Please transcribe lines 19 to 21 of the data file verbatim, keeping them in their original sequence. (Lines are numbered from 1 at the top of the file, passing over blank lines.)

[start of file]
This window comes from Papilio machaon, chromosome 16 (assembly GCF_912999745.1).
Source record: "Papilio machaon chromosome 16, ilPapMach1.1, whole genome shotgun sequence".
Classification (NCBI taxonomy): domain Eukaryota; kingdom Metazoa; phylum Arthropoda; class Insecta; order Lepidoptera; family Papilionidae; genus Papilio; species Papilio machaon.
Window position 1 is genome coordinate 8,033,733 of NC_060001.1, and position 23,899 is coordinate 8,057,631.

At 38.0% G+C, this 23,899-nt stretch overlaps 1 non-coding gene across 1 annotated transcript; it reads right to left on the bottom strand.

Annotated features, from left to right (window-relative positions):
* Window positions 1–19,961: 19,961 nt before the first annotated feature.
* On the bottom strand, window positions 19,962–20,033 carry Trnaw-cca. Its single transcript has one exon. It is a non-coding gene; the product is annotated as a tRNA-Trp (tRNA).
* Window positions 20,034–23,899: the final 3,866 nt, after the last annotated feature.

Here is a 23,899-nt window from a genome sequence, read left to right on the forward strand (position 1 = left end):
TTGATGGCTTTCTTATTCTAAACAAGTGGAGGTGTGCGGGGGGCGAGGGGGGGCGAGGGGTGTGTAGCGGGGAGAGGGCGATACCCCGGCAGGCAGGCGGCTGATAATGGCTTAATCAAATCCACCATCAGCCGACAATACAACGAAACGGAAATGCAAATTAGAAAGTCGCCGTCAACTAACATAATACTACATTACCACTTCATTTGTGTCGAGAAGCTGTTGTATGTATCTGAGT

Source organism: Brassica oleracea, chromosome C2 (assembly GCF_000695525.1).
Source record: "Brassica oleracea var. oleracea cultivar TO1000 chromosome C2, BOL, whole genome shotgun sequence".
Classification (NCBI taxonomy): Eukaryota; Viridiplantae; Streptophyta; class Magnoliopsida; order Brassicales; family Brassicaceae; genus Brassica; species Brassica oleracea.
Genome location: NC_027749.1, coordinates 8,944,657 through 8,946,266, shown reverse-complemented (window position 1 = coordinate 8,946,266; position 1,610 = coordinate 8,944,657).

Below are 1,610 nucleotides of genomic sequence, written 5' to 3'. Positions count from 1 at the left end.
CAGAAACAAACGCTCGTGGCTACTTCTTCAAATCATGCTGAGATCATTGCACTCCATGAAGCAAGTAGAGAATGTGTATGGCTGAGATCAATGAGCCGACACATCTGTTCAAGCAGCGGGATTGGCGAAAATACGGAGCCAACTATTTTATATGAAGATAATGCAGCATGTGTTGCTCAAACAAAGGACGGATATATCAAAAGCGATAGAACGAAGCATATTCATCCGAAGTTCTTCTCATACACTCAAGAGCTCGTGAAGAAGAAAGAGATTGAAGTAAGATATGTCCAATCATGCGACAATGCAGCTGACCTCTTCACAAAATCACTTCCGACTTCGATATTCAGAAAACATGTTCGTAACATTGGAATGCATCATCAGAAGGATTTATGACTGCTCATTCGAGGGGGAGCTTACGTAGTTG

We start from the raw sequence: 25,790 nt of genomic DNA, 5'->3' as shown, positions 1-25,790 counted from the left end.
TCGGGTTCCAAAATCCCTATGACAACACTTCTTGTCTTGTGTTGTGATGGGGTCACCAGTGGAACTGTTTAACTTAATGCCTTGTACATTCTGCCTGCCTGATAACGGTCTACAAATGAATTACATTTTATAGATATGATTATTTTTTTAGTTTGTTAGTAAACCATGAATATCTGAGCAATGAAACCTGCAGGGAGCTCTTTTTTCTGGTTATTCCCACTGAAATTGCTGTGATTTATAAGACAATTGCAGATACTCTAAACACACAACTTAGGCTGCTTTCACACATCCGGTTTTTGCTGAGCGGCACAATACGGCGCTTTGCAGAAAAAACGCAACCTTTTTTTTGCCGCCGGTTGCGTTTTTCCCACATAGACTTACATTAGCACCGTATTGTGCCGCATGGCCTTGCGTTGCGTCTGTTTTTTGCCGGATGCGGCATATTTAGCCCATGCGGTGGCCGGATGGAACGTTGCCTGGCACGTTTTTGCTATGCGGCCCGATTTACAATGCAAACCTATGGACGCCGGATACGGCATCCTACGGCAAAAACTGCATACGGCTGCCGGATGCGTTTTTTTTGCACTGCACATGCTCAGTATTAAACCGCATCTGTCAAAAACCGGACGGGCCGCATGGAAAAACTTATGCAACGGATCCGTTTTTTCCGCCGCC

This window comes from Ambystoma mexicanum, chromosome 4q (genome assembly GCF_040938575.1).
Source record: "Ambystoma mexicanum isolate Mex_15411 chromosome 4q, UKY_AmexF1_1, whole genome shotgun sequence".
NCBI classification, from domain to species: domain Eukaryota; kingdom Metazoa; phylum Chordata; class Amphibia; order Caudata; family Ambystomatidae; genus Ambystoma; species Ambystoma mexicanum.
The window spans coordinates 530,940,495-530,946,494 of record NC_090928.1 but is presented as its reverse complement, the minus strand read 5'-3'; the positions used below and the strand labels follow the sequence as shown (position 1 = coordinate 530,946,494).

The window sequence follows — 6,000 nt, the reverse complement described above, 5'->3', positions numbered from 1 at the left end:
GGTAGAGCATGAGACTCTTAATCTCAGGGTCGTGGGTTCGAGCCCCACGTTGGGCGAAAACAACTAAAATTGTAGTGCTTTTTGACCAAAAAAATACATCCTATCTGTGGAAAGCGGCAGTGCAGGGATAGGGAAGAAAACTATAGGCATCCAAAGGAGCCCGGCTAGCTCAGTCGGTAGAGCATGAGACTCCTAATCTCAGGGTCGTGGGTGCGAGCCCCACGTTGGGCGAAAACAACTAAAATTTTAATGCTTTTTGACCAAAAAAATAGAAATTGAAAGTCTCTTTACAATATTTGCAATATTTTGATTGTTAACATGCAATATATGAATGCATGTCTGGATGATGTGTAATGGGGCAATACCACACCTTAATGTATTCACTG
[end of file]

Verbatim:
TCGGGTTCCAAAATCCCTATGACAACACTTCTTGTCTTGTGTTGTGATGGGGTCACCAGTGGAACTGTTTAACTTAATGCCTTGTACATTCTGCCTGCCTGATAACGGTCTACAAATGAATTACATTTTATAGATATGATTATTTTTTTAGTTTGTTAGTAAACCATGAATATCTGAGCAATGAAACCTGCAGGGAGCTCTTTTTTCTGGTTATTCCCACTGAAATTGCTGTGATTTATAAGACAATTGCAGATACTCTAAACACACAACTTAGGCTGCTTTCACACATCCGGTTTTTGCTGAGCGGCACAATACGGCGCTTTGCAGAAAAAACGCAACCTTTTTTTTGCCGCCGGTTGCGTTTTTCCCACATAGACTTACATTAGCACCGTATTGTGCCGCATGGCCTTGCGTTGCGTCTGTTTTTTGCCGGATGCGGCATATTTAGCCCATGCGGTGGCCGGATGGAACGTTGCCTGGCACGTTTTTGCTATGCGGCCCGATTTACAATGCAAACCTATGGACGCCGGATACGGCATCCTACGGCAAAAACTGCATACGGCTGCCGGATGCGTTTTTTTTGCACTGCACATGCTCAGTATTAAACCGCATCTGTCAAAAACCGGACGGGCCGCATGGAAAAACTTATGCAACGGATCCGTTTTTTCCGCCGCC

This window comes from Ambystoma mexicanum, chromosome 4q (genome assembly GCF_040938575.1).
Source record: "Ambystoma mexicanum isolate Mex_15411 chromosome 4q, UKY_AmexF1_1, whole genome shotgun sequence".